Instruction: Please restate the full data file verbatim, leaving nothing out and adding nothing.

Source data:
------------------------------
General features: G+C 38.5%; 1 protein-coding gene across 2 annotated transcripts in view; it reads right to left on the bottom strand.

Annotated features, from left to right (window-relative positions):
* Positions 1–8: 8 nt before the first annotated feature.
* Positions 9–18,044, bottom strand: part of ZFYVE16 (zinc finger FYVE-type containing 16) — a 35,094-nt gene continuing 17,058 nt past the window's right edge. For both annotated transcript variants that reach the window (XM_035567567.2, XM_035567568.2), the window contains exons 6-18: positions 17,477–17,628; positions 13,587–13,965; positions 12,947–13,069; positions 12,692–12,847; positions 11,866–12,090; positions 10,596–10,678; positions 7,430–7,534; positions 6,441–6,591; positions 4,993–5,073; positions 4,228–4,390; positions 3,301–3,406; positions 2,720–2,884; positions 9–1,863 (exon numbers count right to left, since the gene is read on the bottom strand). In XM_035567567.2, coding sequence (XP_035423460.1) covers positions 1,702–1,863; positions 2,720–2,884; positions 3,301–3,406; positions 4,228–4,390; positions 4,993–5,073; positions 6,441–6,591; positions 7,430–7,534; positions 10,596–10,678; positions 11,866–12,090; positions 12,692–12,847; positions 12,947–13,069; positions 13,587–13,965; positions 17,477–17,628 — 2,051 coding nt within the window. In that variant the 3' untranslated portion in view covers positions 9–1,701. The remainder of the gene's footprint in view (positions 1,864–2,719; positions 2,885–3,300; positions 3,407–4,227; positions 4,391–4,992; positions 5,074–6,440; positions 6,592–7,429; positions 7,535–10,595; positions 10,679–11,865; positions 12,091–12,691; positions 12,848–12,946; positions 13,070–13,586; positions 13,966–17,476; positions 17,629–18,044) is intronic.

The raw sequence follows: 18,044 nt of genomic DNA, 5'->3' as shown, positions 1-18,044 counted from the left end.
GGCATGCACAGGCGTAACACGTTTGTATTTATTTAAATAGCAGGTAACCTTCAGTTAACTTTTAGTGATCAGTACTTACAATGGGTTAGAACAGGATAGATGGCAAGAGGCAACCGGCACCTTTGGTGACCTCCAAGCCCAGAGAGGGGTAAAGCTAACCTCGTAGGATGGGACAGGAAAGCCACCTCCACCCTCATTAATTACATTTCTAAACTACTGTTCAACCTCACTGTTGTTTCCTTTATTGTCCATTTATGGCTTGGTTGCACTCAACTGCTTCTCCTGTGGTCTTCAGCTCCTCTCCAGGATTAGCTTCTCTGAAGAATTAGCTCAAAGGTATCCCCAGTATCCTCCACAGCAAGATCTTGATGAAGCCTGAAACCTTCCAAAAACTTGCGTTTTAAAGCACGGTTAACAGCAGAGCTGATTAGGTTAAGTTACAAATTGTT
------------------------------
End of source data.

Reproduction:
General features: G+C 38.5%; 1 protein-coding gene across 2 annotated transcripts in view; it reads right to left on the bottom strand.

Annotated features, from left to right (window-relative positions):
* Positions 1–8: 8 nt before the first annotated feature.
* Positions 9–18,044, bottom strand: part of ZFYVE16 (zinc finger FYVE-type containing 16) — a 35,094-nt gene continuing 17,058 nt past the window's right edge. For both annotated transcript variants that reach the window (XM_035567567.2, XM_035567568.2), the window contains exons 6-18: positions 17,477–17,628; positions 13,587–13,965; positions 12,947–13,069; positions 12,692–12,847; positions 11,866–12,090; positions 10,596–10,678; positions 7,430–7,534; positions 6,441–6,591; positions 4,993–5,073; positions 4,228–4,390; positions 3,301–3,406; positions 2,720–2,884; positions 9–1,863 (exon numbers count right to left, since the gene is read on the bottom strand). In XM_035567567.2, coding sequence (XP_035423460.1) covers positions 1,702–1,863; positions 2,720–2,884; positions 3,301–3,406; positions 4,228–4,390; positions 4,993–5,073; positions 6,441–6,591; positions 7,430–7,534; positions 10,596–10,678; positions 11,866–12,090; positions 12,692–12,847; positions 12,947–13,069; positions 13,587–13,965; positions 17,477–17,628 — 2,051 coding nt within the window. In that variant the 3' untranslated portion in view covers positions 9–1,701. The remainder of the gene's footprint in view (positions 1,864–2,719; positions 2,885–3,300; positions 3,407–4,227; positions 4,391–4,992; positions 5,074–6,440; positions 6,592–7,429; positions 7,535–10,595; positions 10,679–11,865; positions 12,091–12,691; positions 12,848–12,946; positions 13,070–13,586; positions 13,966–17,476; positions 17,629–18,044) is intronic.

The raw sequence follows: 18,044 nt of genomic DNA, 5'->3' as shown, positions 1-18,044 counted from the left end.
GGCATGCACAGGCGTAACACGTTTGTATTTATTTAAATAGCAGGTAACCTTCAGTTAACTTTTAGTGATCAGTACTTACAATGGGTTAGAACAGGATAGATGGCAAGAGGCAACCGGCACCTTTGGTGACCTCCAAGCCCAGAGAGGGGTAAAGCTAACCTCGTAGGATGGGACAGGAAAGCCACCTCCACCCTCATTAATTACATTTCTAAACTACTGTTCAACCTCACTGTTGTTTCCTTTATTGTCCATTTATGGCTTGGTTGCACTCAACTGCTTCTCCTGTGGTCTTCAGCTCCTCTCCAGGATTAGCTTCTCTGAAGAATTAGCTCAAAGGTATCCCCAGTATCCTCCACAGCAAGATCTTGATGAAGCCTGAAACCTTCCAAAAACTTGCGTTTTAAAGCACGGTTAACAGCAGAGCTGATTAGGTTAAGTTACAAATTGTT